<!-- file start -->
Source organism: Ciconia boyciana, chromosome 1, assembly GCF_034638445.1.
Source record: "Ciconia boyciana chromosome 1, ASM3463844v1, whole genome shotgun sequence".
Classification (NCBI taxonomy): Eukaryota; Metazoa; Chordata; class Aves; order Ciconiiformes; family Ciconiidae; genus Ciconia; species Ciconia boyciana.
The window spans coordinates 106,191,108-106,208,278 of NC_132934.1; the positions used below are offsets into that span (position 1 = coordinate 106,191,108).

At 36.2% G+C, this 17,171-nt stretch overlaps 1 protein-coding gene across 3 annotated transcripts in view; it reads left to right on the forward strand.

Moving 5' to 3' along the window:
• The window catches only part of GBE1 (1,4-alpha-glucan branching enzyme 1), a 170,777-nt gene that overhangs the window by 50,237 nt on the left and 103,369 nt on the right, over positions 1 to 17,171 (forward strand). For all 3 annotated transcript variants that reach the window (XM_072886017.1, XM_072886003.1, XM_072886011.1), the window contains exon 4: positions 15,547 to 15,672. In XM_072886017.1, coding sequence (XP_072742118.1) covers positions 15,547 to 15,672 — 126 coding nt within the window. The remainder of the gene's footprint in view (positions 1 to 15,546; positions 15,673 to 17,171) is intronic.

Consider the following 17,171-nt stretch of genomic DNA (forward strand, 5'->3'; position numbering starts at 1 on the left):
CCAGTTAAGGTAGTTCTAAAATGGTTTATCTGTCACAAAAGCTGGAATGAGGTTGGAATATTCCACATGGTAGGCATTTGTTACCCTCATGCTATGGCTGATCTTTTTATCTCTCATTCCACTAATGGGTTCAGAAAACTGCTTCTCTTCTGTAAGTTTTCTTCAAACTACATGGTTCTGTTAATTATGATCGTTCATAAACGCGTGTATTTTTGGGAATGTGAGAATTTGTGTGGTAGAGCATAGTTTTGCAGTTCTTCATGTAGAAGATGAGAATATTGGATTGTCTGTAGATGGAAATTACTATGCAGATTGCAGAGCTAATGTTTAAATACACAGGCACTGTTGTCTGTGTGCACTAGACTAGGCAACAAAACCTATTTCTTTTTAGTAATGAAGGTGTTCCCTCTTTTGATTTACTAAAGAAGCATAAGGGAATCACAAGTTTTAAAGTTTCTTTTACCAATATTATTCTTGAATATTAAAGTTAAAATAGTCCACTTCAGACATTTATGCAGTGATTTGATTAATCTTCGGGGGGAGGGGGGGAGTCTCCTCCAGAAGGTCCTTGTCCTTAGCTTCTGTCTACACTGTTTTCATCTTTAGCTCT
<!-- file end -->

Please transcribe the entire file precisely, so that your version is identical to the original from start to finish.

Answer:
Source organism: Ciconia boyciana, chromosome 1, assembly GCF_034638445.1.
Source record: "Ciconia boyciana chromosome 1, ASM3463844v1, whole genome shotgun sequence".
Classification (NCBI taxonomy): Eukaryota; Metazoa; Chordata; class Aves; order Ciconiiformes; family Ciconiidae; genus Ciconia; species Ciconia boyciana.
The window spans coordinates 106,191,108-106,208,278 of NC_132934.1; the positions used below are offsets into that span (position 1 = coordinate 106,191,108).

At 36.2% G+C, this 17,171-nt stretch overlaps 1 protein-coding gene across 3 annotated transcripts in view; it reads left to right on the forward strand.

Moving 5' to 3' along the window:
• The window catches only part of GBE1 (1,4-alpha-glucan branching enzyme 1), a 170,777-nt gene that overhangs the window by 50,237 nt on the left and 103,369 nt on the right, over positions 1 to 17,171 (forward strand). For all 3 annotated transcript variants that reach the window (XM_072886017.1, XM_072886003.1, XM_072886011.1), the window contains exon 4: positions 15,547 to 15,672. In XM_072886017.1, coding sequence (XP_072742118.1) covers positions 15,547 to 15,672 — 126 coding nt within the window. The remainder of the gene's footprint in view (positions 1 to 15,546; positions 15,673 to 17,171) is intronic.

Consider the following 17,171-nt stretch of genomic DNA (forward strand, 5'->3'; position numbering starts at 1 on the left):
CCAGTTAAGGTAGTTCTAAAATGGTTTATCTGTCACAAAAGCTGGAATGAGGTTGGAATATTCCACATGGTAGGCATTTGTTACCCTCATGCTATGGCTGATCTTTTTATCTCTCATTCCACTAATGGGTTCAGAAAACTGCTTCTCTTCTGTAAGTTTTCTTCAAACTACATGGTTCTGTTAATTATGATCGTTCATAAACGCGTGTATTTTTGGGAATGTGAGAATTTGTGTGGTAGAGCATAGTTTTGCAGTTCTTCATGTAGAAGATGAGAATATTGGATTGTCTGTAGATGGAAATTACTATGCAGATTGCAGAGCTAATGTTTAAATACACAGGCACTGTTGTCTGTGTGCACTAGACTAGGCAACAAAACCTATTTCTTTTTAGTAATGAAGGTGTTCCCTCTTTTGATTTACTAAAGAAGCATAAGGGAATCACAAGTTTTAAAGTTTCTTTTACCAATATTATTCTTGAATATTAAAGTTAAAATAGTCCACTTCAGACATTTATGCAGTGATTTGATTAATCTTCGGGGGGAGGGGGGGAGTCTCCTCCAGAAGGTCCTTGTCCTTAGCTTCTGTCTACACTGTTTTCATCTTTAGCTCT